Trade Fair Topics Water To Energy

Phosphate fertiliser from sewage sludge
Sewage sludge is rich in nutrients because, at the biological stage, bacteria utilise materials contained in sewage to build up biomass. In this respect nitrate, phosphate and other nutrient salts are especially significant for agriculture.

The sludge needs to be conditioned in order to extract water from it. This is done by adding lime water for example. The addition of approximately 20 to 35% calcium oxide in the solids content contributes significantly to its effectivity as a fertiliser.

Sludge that fulfils sewage sludge regulations regarding the level of pollutants as well as the requirements of fertiliser regulations regarding the level of nutrients is classed as an approved fertiliser in Germany. Sewage sludge with an official "highest quality" classification - possessing advantages for plant cultivation in the areas of nutrition, humus supply and lime effect - is known as ‘sewage fertiliser‘.

The current discussion about excessive heavy metal content in sewage sludge has led to trials being undertaken to obtain phosphate fertiliser from incinerated sewage sludge. It is planned to produce 30,000 tons of fertiliser from sewage sludge in Berlin and Hamburg in the future. The German market currently requires 3 million tons of phosphate fertiliser.

Phosphor recovery
In Germany, about 42,000 tons of phosphor accumulates in sewage sludge and waste water per year. However, phosphor should not be present in water areas as the eutrophication damages the flora and fauna.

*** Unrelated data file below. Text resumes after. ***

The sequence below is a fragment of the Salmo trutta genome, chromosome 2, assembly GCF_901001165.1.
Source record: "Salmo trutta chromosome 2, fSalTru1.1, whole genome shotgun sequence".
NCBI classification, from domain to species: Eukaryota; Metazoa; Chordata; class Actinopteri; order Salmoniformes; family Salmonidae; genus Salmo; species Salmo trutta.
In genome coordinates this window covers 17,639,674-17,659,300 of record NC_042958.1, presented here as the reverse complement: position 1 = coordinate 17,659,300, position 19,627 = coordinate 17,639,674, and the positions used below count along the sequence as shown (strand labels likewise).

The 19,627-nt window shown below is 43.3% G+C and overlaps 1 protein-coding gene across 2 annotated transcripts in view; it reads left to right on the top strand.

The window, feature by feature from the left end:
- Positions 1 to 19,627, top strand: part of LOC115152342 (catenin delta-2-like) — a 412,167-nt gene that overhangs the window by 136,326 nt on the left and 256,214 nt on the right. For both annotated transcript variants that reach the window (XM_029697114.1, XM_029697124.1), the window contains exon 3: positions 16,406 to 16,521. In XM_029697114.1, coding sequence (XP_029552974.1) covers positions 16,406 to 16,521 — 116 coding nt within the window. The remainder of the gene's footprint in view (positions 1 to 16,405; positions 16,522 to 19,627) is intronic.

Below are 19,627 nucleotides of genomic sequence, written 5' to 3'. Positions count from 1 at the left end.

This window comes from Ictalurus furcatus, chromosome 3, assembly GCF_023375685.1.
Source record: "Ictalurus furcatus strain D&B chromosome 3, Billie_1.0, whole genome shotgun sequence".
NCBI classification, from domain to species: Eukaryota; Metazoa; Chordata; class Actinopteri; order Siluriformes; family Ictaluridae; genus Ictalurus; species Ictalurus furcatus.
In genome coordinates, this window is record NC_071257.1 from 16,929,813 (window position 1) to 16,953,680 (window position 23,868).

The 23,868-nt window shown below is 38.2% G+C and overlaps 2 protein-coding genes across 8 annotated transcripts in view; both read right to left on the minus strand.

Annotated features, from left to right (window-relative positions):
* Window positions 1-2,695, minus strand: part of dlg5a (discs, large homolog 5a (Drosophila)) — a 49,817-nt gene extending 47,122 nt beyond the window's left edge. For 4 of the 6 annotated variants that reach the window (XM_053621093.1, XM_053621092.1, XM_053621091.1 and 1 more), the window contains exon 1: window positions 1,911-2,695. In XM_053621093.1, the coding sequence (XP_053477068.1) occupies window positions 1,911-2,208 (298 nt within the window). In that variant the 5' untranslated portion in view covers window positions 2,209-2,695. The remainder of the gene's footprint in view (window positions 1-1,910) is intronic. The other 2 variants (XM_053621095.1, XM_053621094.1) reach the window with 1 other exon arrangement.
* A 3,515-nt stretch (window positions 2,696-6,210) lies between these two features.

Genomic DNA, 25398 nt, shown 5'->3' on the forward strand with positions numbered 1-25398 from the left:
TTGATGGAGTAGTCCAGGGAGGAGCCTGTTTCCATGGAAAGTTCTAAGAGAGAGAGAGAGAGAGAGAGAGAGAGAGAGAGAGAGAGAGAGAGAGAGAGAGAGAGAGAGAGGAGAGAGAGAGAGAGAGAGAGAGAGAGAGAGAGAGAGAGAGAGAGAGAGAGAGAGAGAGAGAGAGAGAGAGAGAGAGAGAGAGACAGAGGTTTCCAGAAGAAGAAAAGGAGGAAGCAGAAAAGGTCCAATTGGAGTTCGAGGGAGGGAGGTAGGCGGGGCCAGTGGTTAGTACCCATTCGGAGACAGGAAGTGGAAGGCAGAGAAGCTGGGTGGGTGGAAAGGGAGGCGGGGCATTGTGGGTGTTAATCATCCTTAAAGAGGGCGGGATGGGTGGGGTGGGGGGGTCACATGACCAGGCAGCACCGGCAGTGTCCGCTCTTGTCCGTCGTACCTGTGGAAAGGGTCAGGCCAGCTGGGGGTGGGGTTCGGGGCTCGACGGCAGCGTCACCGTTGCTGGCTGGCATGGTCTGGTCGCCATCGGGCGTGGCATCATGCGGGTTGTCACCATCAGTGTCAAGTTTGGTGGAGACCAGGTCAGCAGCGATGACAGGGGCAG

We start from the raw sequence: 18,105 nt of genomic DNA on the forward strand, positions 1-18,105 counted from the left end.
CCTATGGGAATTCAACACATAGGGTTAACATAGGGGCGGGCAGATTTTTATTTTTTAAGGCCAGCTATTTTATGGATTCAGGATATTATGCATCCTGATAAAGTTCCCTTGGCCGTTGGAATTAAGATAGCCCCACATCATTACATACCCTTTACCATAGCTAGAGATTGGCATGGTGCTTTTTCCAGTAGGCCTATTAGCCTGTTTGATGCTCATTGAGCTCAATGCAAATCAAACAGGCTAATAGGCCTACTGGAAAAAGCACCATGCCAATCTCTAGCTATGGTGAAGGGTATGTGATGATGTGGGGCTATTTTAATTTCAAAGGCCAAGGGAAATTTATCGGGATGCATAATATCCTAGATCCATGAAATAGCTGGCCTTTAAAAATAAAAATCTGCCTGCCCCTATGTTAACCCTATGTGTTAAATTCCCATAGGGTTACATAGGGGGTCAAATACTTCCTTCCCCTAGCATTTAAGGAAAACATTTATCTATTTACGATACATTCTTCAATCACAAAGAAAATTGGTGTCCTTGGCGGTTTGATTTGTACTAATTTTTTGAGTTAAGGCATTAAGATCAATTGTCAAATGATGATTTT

Up to 40% of the phosphor can be recovered (approximately 15 tons of phosphor from 1,600 tons of dried sewage sludge). This is an interesting market, because there are only about 70 years worldwide reserves of phosphor, which is irreplaceable in the fertiliser market.

Utilisation of heat from waste water
In energy-optimised buildings, waste water lines continue to cause loss of warmth. The flow of warm waste water in larger communities is a source of warmth that can be utilised to produce warming and/or cooling energy.

This means that waste water is an innovative source of energy that can heat more than 10% of all buildings in Germany. With modern heat exchangers and heat pumps, warming energy extracted from waste water can be used for heating buildings or tap water.

Production of industrial carbon dioxide
In connection with the "Factory of the Future" programme, EVN is running a pilot project at the Dürnrohr power station. Here carbon dioxide is washed out of the smoke gas, resulting in a highly concentrated form of clean gas. This can be liquefied and sold as a valuable raw material.

The gas represents the starting point for many chemical syntheses. It is used for the production of methanol, plastics such as polycarbonates (e.g. for DVDs), pain killers (e.g. aspirin), content for fire extinguishers, certain laser techniques and of course for soft drinks.